After seeing the hurricanes Gustav and Ike on the news recently kids might need to be reminded that good can come from the bad. Back in Katrina's devastation a small adventure unfolded and now it is a story of friendship you will never forget. It gives you hope and hopefully a better understanding and kindness toward animals and the nature of love and how it can be found anywhere through anything. Watch the trailer below and click the picture for the website.
Cast your vote for the new baby hippo's name! This big wee girl will appreciate your help :)
Join the Zoo in naming cute new Pygmy Hippo via Web!
By Janel Heflin, Special to The News
TAMPA -- A rare baby Pygmy Hippopotamus born at Tampa’s Lowry Park Zoo on Aug. 26 needs a name, and zoo leaders are asking for help from zoo fans and the public. An online contest that began on Sept. 8, and runs through Oct. 3 will name the first ever, captive born Pygmy Hippo in the zoo’s history. The newborn calf will be officially named on World Animal Day at the zoo Oct. 4.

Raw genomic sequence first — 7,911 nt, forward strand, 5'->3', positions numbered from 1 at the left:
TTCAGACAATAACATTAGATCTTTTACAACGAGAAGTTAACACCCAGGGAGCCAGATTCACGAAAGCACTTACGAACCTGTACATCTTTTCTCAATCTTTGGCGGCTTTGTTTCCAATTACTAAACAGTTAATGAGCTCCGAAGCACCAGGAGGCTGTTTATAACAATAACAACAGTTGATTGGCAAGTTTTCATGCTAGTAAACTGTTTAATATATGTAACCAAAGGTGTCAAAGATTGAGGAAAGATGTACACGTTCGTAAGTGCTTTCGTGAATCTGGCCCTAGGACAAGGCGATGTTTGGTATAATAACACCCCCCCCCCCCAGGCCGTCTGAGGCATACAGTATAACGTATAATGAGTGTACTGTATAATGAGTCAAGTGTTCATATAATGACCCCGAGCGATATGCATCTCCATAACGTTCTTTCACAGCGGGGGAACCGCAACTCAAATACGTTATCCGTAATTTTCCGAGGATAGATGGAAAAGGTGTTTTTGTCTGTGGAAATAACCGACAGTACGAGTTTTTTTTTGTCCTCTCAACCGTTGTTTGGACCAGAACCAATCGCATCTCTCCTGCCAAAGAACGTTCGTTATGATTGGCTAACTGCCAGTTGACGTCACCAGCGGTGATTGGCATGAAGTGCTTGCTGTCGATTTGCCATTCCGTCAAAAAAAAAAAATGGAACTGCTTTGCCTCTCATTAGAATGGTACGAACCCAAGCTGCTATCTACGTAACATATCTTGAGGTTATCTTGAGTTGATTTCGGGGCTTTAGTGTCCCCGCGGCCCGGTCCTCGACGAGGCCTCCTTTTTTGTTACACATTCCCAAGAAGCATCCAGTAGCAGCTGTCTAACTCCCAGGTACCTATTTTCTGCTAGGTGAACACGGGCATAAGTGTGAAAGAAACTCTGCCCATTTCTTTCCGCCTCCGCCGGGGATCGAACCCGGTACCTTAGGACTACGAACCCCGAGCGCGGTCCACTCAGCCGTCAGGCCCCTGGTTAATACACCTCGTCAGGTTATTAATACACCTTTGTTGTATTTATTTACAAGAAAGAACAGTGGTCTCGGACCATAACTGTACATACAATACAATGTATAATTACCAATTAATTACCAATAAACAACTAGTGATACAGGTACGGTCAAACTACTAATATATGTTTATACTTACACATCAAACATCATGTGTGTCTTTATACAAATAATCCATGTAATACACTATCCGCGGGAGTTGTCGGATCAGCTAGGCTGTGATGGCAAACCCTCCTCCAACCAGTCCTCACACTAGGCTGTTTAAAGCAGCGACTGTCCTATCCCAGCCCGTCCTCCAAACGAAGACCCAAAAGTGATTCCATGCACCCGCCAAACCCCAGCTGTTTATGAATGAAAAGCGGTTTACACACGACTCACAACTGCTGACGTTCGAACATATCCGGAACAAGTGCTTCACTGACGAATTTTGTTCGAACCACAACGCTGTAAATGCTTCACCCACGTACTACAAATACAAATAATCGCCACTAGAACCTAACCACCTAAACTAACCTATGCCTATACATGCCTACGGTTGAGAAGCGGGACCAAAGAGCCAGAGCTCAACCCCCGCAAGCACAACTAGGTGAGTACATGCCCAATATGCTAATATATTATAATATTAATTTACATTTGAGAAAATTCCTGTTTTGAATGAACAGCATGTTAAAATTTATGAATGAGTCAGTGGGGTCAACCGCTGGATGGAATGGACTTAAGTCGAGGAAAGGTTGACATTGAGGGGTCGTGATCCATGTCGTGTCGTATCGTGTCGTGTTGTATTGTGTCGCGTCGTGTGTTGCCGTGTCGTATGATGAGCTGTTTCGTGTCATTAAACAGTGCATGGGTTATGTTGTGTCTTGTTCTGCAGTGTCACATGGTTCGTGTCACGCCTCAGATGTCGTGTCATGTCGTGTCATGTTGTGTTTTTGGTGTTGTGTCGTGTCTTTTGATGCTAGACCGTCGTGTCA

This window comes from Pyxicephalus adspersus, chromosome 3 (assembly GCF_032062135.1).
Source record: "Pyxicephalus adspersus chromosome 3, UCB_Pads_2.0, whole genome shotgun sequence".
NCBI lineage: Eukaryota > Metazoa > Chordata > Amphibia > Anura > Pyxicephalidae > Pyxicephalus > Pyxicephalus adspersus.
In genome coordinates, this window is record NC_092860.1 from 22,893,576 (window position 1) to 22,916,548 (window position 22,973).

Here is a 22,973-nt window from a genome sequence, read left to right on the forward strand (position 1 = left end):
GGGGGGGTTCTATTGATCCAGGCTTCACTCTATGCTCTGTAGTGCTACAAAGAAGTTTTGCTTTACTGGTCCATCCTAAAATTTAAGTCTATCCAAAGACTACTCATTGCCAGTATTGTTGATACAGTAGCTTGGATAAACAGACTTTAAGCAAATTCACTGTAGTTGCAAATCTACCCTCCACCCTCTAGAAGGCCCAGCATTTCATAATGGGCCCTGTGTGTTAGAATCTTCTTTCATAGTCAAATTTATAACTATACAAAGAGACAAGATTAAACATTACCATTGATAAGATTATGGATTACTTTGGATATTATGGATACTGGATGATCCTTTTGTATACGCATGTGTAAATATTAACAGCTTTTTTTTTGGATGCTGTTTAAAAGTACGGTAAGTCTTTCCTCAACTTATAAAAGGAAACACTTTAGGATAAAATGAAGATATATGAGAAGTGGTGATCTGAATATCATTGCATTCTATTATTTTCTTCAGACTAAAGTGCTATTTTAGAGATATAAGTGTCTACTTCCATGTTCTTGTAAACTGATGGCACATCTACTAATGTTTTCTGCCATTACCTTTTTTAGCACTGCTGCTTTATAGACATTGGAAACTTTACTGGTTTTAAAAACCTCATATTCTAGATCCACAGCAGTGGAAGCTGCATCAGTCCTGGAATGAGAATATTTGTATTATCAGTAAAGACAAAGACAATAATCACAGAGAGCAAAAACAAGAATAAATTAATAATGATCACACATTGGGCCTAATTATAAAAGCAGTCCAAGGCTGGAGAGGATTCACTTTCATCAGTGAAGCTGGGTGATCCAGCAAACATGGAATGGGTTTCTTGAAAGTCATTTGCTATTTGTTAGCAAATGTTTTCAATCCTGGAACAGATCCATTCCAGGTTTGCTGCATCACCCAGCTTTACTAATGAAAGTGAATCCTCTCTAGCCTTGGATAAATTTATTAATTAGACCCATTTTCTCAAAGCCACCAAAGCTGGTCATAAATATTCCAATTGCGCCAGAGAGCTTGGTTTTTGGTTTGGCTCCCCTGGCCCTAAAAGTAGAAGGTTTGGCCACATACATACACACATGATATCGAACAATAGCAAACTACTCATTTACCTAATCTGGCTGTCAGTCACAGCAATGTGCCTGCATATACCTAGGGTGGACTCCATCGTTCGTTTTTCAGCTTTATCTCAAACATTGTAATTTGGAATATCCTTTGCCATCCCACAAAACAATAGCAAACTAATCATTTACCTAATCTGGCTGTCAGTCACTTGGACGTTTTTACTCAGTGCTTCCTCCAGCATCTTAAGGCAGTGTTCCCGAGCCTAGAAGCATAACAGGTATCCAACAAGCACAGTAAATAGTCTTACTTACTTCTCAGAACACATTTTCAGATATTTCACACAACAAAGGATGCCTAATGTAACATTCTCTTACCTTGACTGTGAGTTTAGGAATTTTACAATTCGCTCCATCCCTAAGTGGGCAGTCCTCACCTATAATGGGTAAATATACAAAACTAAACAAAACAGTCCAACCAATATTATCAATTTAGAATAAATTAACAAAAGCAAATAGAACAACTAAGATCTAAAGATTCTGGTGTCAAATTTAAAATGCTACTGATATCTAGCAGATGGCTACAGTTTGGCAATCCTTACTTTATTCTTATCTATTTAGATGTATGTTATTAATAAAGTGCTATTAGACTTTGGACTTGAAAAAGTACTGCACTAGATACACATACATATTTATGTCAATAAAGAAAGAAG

On Tuesday, Aug. 26, Zsa Zsa, a full-grown female Pygmy Hippo, gave birth to a calf, the first ever, captive born Pygmy Hippo in the history of Tampa’s Lowry Park Zoo, and one of only three births in North America in the last two years.
There are five names to choose from.
As Pygmy Hippos are native to the forests and swamps of western Africa, the five names chosen for the voting process reflect their native land.
Only 35 are reported to reside in Association of Zoos and Aquariums accredited institutions in North America, according to Rachel Nelson, Director of Public Relations for Tampa’s Lowry Park Zoo.